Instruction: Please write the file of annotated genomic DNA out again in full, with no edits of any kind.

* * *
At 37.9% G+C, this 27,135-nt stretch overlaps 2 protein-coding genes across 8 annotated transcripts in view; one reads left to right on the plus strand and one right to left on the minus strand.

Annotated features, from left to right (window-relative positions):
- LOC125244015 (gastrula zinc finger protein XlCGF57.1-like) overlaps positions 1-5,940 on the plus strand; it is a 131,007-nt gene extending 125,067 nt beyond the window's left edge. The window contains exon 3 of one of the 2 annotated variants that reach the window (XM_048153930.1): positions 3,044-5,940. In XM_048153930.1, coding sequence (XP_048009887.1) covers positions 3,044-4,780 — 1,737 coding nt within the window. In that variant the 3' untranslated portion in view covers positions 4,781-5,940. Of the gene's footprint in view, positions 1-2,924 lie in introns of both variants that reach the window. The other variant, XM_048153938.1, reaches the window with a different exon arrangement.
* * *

At 37.9% G+C, this 27,135-nt stretch overlaps 2 protein-coding genes across 8 annotated transcripts in view; one reads left to right on the plus strand and one right to left on the minus strand.

Annotated features, from left to right (window-relative positions):
- LOC125244015 (gastrula zinc finger protein XlCGF57.1-like) overlaps positions 1-5,940 on the plus strand; it is a 131,007-nt gene extending 125,067 nt beyond the window's left edge. The window contains exon 3 of one of the 2 annotated variants that reach the window (XM_048153930.1): positions 3,044-5,940. In XM_048153930.1, coding sequence (XP_048009887.1) covers positions 3,044-4,780 — 1,737 coding nt within the window. In that variant the 3' untranslated portion in view covers positions 4,781-5,940. Of the gene's footprint in view, positions 1-2,924 lie in introns of both variants that reach the window. The other variant, XM_048153938.1, reaches the window with a different exon arrangement.